I am a firm believer in making daily affirmations of truth based upon what God has done for us in Christ. The Christian doctrine of justification means that God has justified us and made us right with him and all creation through the cross of Jesus. This is not only a doctrine to believe, but a reality to be lived into each and every day for the follower of Christ.
Because I am a pastor, I occasionally get the person who comes into my office and does not like the way I do ministry, or is upset about Sunday’s sermon, or thinks I should be doing something I am not doing. My initial gut reaction is to want to justify myself – to defend my ministry and my life. Such encounters can easily leave me feeling insecure, like a vulnerable teenager trying to look cool in the middle of his awkwardness. I even once had a person complain to me that on a particular Sunday my shoes were not shined well enough. For a person like me who is borderline obsessive-compulsive, that was not an easy mental slough-off; I really wanted to beat myself up over the lack of shiny shoes!
Yet, the truth of the Christian life is that I have no need to justify myself because God has already done it in Christ. Here are some regular affirmations we can tell ourselves in order to let Christ’s righteousness sink deep down into our souls:
1 I thankfully accept who I am in my unchangeable physical appearance which God has uniquely designed for me so that Jesus can bring a special view to others through my life (Psalm 139:13-18; 2 Corinthians 10:12, 12:9-10).
2 I thankfully acknowledge that I am unconditionally loved and treasured by God who wanted a relationship with me and to whom I now belong forever (Romans 8:31-32, 38-39; John 6:44, 17:23).
3 I thankfully acknowledge that I am unconditionally accepted as a worthy person to God because of Jesus Christ in whom I trust for all things (Ephesians 1:16; Romans 4:6-8; Isaiah 61:10).
4 I thankfully acknowledge that I am a secure person because my heavenly Father cares about me and asks me to trust His leadership and goodness (Romans 8:28; Matthew 6:25-33; Proverbs 3:5-6; Psalm 37:3-7, 23).
5 I thankfully acknowledge that I am in a process of growth. I have a sinful nature that is part of my personality but that is not who I am. I consider myself dead to the sinful nature and alive and responsive to God instead. I am not yet what I will be someday, but I am not what I used to be either. I accept my struggles with sin as opportunities to depend more on God and on Christ’s justification for me (1 Peter 2:1-3; Romans 6:11; 2 Corinthians 10:13; Galatians 5:16).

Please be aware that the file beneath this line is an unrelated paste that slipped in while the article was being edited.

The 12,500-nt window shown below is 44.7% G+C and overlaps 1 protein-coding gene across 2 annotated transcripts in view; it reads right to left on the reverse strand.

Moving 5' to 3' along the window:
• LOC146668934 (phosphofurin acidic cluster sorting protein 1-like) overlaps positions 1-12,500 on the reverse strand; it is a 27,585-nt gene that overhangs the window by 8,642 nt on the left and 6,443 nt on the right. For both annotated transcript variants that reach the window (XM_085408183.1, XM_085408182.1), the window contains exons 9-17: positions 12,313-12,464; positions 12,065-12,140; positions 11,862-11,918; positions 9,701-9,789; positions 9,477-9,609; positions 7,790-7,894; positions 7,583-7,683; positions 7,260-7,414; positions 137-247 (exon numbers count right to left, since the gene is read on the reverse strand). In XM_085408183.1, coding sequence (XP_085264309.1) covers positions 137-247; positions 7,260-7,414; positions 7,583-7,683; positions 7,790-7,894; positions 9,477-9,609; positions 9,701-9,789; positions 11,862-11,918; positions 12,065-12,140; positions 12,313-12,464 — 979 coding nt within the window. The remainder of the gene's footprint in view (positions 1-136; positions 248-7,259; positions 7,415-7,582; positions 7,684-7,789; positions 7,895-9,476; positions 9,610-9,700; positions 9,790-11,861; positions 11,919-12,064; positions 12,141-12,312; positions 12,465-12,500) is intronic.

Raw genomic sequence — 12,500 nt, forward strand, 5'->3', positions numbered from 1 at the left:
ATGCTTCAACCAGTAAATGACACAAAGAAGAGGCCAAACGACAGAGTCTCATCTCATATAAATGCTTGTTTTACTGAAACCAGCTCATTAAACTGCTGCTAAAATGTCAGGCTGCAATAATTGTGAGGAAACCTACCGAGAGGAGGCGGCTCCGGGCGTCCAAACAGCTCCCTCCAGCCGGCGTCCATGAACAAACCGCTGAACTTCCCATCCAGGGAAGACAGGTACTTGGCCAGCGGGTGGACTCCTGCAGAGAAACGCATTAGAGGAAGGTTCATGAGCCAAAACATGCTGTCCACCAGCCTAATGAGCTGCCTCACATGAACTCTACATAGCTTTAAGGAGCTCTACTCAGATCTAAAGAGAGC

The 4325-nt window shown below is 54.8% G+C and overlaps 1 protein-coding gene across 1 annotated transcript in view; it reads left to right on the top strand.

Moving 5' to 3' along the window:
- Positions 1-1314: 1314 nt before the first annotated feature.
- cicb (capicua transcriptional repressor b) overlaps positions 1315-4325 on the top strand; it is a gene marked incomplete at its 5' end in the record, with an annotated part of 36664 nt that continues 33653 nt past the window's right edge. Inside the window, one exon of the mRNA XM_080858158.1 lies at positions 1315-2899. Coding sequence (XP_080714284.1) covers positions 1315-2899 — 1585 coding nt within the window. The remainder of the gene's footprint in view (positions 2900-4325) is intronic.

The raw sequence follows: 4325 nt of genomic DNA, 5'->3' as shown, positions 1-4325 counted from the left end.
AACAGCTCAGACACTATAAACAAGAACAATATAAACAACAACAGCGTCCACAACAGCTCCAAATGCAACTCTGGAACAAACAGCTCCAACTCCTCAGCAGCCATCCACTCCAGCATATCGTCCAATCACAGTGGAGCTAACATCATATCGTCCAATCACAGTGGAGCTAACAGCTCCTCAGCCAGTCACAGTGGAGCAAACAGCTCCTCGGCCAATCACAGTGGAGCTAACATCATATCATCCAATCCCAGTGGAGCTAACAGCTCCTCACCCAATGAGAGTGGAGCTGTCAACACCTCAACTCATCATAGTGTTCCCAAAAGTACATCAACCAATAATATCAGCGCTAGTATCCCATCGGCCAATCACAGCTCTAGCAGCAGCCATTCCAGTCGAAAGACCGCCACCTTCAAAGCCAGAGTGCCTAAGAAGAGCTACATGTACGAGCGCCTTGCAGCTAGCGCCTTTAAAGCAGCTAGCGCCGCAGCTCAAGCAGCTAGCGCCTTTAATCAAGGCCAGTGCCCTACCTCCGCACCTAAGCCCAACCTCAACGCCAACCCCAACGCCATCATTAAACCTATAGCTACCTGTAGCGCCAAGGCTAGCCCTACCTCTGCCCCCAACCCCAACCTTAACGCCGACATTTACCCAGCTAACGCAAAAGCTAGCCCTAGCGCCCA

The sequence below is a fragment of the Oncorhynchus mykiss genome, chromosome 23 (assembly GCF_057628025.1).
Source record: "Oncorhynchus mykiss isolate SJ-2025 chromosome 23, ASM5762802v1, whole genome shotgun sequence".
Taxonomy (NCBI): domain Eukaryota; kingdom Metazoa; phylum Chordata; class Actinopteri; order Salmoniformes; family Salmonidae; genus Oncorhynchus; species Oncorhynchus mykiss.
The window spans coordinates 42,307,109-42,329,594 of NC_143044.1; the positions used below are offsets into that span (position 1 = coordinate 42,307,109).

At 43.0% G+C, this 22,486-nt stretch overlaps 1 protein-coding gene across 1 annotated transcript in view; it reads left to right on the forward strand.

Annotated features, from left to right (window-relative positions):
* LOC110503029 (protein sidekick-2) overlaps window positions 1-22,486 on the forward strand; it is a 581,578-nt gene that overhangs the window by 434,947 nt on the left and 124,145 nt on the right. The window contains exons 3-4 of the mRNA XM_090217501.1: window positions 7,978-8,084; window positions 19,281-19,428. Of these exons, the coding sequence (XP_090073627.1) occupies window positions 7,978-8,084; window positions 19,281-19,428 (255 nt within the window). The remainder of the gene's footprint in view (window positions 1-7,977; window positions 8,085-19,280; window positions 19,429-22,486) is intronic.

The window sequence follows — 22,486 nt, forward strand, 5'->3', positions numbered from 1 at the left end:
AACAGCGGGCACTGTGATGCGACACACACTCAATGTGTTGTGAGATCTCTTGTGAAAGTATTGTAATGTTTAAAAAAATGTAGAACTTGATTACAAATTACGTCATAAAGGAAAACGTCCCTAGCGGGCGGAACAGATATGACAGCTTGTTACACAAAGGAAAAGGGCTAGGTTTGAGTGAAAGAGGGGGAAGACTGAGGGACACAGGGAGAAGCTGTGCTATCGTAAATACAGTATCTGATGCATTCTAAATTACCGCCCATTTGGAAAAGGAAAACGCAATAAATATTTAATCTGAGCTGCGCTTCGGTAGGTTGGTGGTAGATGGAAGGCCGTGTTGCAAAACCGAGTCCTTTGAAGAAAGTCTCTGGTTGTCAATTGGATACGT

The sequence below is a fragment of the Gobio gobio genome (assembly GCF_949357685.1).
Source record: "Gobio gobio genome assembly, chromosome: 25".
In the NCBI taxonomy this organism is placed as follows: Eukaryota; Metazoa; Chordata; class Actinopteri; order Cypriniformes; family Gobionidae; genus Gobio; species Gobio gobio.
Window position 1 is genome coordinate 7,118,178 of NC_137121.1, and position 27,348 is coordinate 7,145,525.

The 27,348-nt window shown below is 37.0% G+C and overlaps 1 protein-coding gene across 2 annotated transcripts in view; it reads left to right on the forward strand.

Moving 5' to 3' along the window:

6 I thankfully acknowledge that I am a competent person who is adequate to fulfill God’s will successfully each day. My strength is supplied by God’s Holy Spirit who works through me to make an important and eternal impact on others with the love of God and the message of Christ (Philippians 2:13, 4:13; 1 Corinthians 10:13; 1 Peter 4:10-11; 2 Corinthians 5:20).
We all as Christians need to think the thought that we are secure in being loved by God, accepted and cared for by Him, and that we have important lives to live for Him. Therefore, we are not threatened or devastated by the way some people treat us. They do not determine our self-worth. We might be pained when others let us down, but it is not the end of the world. We can continue to act responsibly toward them as Christians without demanding that they understand us, accept us, or respect us. It would be great if they did, but not devastating if they do not, since what really counts is God’s love and acceptance of us.
Many if not most people try to find acceptance and significance through parents, siblings, peers, church, achievements, appearance, work, etc. Yet, none of those sources can satisfy or fulfill our basic personal needs. This is why there are so many people who walk around feeling resentment, anxiety, guilt, a vague sense of emptiness and even despair.
But when a person trusts in Jesus Christ as the only true source of justification to satisfy all of the most basic of personal needs we have as people, that person can learn to regard herself in her new identity with Christ. Her faith can be trained to believe in and focus on her new self-concept even in circumstances when she feels the pain of rejection. She can rebound from disappointment. She can forgive others and continue to minister and serve without dependence upon positive feedback from another.
To be justified by Christ means that we can live in the security of being a child of God without depending on others to do for us what God has already done through Jesus. Learning to live in this way takes daily affirmations of faith and truth. May we all tell ourselves the truth daily, and so glorify God and build up the church.